The not-boring guide to the United Nations’ non-takeover of the Internet
By Andrew Couts, Digital Trends
November 30, 2012
Next week, the United Nations will take over the Internet. Or, actually, it won’t take over the Internet, but it’s going to let the Russians take over the Internet. Or maybe it’s just going to poke the Internet with a stick. No, no, wait, that’s not right either… Nobody’s going to take over the Internet, but a bunch of “important people” from around the world are going to pretend like they know what’s best for the Internet, and all we can do is sit around hoping they don’t screw it up.
Yeah, that sounds more like it.
I’m talking, of course – of course – about the 2012 World Conference on International Telecommunications, or WCIT, which kicks off in the fun-loving city of Dubai on Monday, December 3, and runs through December 14. During WCIT (pronounced “wicket”), member states of a UN agency called the International Telecommunications Union (ITU) will talk about a whole bunch of complicated stuff that could, somehow, affect the Internet we all love so much.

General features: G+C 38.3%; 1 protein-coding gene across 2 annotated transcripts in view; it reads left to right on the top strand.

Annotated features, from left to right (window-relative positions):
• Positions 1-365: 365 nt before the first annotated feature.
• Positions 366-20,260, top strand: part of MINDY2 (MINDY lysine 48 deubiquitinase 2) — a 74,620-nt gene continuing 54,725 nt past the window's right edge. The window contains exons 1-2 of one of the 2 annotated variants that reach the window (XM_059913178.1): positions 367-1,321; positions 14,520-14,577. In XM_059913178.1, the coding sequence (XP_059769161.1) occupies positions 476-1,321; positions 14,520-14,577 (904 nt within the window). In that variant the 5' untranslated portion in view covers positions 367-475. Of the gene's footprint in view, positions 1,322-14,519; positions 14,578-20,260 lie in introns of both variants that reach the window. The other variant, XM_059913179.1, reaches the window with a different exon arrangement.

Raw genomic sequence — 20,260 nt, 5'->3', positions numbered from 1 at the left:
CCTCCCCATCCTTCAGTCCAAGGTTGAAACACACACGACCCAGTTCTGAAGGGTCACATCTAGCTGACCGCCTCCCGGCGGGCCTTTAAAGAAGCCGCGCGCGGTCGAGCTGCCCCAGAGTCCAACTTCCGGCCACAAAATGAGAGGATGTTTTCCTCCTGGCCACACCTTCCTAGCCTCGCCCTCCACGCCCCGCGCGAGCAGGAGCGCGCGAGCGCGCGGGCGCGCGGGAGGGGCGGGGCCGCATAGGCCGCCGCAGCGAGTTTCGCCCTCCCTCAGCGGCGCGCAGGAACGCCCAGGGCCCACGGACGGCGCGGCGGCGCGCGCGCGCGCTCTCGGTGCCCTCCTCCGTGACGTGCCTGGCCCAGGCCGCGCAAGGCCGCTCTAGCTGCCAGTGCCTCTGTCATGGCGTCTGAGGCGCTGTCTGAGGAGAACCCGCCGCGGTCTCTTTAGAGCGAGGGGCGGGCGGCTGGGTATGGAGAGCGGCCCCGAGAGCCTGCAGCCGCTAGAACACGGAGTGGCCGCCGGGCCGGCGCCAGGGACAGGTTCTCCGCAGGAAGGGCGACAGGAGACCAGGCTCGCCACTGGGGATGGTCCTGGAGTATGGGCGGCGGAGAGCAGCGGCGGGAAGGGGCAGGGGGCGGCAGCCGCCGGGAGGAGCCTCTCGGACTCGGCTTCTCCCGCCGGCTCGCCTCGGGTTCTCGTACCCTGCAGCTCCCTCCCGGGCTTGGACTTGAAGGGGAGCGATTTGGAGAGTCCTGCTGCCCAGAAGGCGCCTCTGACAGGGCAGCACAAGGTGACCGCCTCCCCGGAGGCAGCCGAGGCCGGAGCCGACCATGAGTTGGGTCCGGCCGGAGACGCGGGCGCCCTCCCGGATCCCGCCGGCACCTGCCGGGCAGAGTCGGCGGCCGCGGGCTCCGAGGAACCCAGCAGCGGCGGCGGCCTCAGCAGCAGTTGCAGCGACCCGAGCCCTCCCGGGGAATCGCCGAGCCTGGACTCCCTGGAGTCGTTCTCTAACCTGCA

Problem is, the whole shebang is a giant mess. Worse, most of the filth is a secret – one of the many reasons people, Internet advocacy groups, governments, and companies are freaking out.
The whole thing is really just about money
In addition to concerns from U.S.-based Internet companies, like Google, that changes to the ITRs could result in more rules and burdensome regulation, the real worry is money. Some African and Asian nations, as well as the European Telecommunications Network Operators’ Association (ETNO) want to impose something called “sender party pays,” which would require Web companies to pay local Internet operators around the world for the data-heavy traffic they send through their system. As former U.S. Ambassador David Gross told me earlier this year, the ETNO proposal would impose “a radical change” on “the economics of the Internet.”